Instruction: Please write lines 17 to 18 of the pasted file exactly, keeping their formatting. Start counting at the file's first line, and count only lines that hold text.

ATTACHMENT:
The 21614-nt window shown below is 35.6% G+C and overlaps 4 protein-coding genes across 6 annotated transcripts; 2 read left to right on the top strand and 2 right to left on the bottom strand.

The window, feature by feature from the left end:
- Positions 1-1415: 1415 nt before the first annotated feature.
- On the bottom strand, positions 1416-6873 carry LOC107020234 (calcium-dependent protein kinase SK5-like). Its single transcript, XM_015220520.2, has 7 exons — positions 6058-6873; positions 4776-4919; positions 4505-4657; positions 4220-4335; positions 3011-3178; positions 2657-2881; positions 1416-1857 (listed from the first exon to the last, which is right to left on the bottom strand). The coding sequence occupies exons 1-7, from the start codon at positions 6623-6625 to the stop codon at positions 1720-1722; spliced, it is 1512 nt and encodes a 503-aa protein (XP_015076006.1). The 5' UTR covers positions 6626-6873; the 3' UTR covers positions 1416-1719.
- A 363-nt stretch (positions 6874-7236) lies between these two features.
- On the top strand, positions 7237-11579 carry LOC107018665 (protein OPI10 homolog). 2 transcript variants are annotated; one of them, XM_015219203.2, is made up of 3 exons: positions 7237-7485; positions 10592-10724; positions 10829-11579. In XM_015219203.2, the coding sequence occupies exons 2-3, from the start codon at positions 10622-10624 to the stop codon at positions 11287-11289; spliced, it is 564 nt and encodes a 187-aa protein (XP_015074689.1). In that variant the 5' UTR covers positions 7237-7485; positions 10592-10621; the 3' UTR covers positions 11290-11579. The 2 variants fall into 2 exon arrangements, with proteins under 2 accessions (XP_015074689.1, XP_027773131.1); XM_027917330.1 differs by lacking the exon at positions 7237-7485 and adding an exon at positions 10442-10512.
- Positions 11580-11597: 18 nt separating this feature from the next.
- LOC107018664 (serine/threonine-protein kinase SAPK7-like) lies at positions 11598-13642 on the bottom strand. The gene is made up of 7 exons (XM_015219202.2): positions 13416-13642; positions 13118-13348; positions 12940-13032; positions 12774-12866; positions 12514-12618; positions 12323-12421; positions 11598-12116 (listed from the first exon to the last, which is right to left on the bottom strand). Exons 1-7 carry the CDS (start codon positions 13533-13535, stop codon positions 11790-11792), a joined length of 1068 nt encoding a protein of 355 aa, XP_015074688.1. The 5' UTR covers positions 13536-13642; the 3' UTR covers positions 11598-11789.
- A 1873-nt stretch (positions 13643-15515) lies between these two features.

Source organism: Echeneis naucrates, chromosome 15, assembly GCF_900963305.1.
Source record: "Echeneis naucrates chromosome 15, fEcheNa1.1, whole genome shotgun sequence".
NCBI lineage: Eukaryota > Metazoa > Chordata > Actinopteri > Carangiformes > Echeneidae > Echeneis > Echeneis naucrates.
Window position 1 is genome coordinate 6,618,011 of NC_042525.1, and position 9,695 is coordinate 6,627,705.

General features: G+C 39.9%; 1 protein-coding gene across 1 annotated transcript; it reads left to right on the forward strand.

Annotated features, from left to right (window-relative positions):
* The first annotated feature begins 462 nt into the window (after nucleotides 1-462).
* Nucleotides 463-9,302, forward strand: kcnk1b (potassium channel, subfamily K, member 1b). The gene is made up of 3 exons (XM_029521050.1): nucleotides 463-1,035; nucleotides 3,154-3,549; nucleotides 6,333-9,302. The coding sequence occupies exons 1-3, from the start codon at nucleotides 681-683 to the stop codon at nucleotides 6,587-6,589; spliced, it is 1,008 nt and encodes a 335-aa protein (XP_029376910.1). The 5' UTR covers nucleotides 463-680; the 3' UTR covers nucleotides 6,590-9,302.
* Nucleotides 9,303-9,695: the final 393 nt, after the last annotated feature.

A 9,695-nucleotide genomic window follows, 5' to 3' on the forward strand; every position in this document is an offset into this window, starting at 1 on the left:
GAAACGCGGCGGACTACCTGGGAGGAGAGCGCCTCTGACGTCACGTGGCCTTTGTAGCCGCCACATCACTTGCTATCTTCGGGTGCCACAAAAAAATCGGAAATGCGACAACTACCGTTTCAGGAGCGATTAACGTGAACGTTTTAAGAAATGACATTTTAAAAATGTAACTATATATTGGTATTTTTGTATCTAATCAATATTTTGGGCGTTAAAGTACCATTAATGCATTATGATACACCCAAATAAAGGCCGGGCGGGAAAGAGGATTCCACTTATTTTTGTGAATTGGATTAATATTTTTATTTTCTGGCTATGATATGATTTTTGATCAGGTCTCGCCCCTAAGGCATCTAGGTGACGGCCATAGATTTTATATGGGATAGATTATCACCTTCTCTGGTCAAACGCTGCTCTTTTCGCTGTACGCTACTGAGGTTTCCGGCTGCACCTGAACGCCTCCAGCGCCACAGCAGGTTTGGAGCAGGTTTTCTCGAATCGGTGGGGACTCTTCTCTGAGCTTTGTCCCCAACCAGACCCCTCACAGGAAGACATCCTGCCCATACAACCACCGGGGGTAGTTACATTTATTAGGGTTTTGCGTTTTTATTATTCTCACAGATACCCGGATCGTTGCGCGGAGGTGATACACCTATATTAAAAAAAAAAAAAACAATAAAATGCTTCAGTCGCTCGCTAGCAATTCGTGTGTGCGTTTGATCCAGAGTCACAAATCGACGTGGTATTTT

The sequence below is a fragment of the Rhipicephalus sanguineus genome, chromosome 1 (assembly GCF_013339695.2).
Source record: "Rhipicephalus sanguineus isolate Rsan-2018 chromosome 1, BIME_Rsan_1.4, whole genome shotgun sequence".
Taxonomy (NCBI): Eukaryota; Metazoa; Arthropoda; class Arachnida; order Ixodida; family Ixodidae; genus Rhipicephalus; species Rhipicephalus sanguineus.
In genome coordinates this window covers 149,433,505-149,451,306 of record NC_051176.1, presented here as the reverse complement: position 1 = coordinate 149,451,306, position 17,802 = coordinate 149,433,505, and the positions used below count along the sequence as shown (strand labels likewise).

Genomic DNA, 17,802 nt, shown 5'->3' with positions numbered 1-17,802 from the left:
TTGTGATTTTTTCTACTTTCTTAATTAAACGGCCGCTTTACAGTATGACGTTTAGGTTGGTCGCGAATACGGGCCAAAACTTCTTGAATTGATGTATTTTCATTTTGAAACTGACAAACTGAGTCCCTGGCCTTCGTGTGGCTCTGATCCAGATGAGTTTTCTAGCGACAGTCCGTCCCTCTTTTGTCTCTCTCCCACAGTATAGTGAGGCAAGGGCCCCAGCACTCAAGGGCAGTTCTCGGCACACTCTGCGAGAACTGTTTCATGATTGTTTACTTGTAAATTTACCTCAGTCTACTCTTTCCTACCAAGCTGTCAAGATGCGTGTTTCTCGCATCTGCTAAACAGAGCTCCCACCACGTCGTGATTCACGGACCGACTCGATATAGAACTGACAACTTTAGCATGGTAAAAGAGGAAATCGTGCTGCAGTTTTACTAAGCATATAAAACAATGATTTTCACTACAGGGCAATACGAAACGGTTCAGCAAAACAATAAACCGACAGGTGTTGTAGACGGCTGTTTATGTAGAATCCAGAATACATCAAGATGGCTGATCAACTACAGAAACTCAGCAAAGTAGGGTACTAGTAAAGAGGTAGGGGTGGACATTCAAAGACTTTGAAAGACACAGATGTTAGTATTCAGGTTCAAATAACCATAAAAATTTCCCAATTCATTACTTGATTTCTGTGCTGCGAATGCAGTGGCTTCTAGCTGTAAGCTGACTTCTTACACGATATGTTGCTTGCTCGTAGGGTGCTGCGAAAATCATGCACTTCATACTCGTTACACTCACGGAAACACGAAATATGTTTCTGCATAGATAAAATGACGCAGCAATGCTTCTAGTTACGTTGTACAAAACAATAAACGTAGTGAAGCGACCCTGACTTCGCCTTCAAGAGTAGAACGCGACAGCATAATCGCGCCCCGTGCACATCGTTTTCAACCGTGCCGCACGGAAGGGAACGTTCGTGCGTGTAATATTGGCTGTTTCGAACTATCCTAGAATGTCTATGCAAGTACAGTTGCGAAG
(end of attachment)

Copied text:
* Nucleotides 463-9,302, forward strand: kcnk1b (potassium channel, subfamily K, member 1b). The gene is made up of 3 exons (XM_029521050.1): nucleotides 463-1,035; nucleotides 3,154-3,549; nucleotides 6,333-9,302. The coding sequence occupies exons 1-3, from the start codon at nucleotides 681-683 to the stop codon at nucleotides 6,587-6,589; spliced, it is 1,008 nt and encodes a 335-aa protein (XP_029376910.1). The 5' UTR covers nucleotides 463-680; the 3' UTR covers nucleotides 6,590-9,302.
* Nucleotides 9,303-9,695: the final 393 nt, after the last annotated feature.